12 new oil samples from Ting Hsin International Group were sent to a lab for additional examination on dioxin levels recently, after the Food and Drug Administration (FDA) confirming yesterday that excessive amounts of heavy metals were detected in previous samples.
According to the examination report, the lard and tallow products that Ting Hsin Oil & Fat Industrial Co. imported from Vietnam-based Dai Hanh Phuc Co. Ltd. fail to meet national standards.
The report shows 0.08 parts per million (ppm) of chromium in the tallow samples, which is unacceptable as absolutely no traces of the element are allowed in this type of product. In addition, lead levels are 0.73ppm in lard samples and 0.4ppm in tallow samples. The national standard should be at or below 0.1ppm.
The test results also reveal that the copper levels of these samples are above acceptable requirements. With the national standard demanding copper levels lower than 0.4ppm, Ting Hsin's lard products were revealed to contain 0.54ppm. In addition, copper levels in two different tallow products from Ting Hsin were found to be 0.47ppm and 0.9ppm, respectively.
The examination also found excessive acid values. While national standards only allow 1.3ppm for lard products, Ting Hsin's products contain 2.3ppm. Moreover, three samples from Ting Hsin's tallow showed 4.4ppm, 5.8ppm and 6.7ppm when testing on acid values as the standard requires the acid value for tallow to be lower than 2.5ppm.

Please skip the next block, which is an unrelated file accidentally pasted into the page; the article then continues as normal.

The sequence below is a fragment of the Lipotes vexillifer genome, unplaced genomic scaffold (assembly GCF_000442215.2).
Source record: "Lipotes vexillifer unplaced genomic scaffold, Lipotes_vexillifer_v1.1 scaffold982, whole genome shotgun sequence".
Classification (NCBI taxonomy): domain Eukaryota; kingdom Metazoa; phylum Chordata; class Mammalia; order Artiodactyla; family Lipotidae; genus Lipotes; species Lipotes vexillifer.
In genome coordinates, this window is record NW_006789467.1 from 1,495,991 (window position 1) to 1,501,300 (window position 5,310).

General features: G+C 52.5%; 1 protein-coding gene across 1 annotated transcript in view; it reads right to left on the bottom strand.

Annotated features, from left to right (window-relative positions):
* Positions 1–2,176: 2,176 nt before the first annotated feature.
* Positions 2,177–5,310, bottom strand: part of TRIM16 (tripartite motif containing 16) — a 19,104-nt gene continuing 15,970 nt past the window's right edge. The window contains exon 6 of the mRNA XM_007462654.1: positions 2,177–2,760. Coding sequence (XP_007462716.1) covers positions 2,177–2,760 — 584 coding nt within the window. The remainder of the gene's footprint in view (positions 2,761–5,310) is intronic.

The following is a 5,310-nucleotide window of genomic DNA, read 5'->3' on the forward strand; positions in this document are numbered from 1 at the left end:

Chiang Yu-mei, acting director-general of the FDA, stated that the FDA suspects the excessive amount of heavy metals may be a result of the production environment.
Considering the poor quality of original materials that Ting Hsin imported from Vietnam, the FDA has started to proceed with additional examinations to test for dioxin levels after deliberation with prosecutors, she said.
According to the FDA, the examination will analyse for 29 kinds of dioxins and polychlorinated dibenzo-para-dioxins (PCDDs).
Bei-hai Oil Scandal Expands
More famous brands and restaurants were dragged into the tainted oil issue recently.
With the recall orders issued on Nov. 3, local health departments started to track the products made from Bei-hai's problematic oil.
The Taichung Health Bureau reported that Foodsmart, a Taichung-based distributor, bought 42 tons of lard from Bei-hai and sold its products to major brands and restaurants including Chun Shui Tang Cultural Tea House, Taichung Stake House's Central Taiwan Science Park branch, Wang Steak's Wu Chuan branch and Eatogether's Top City branch.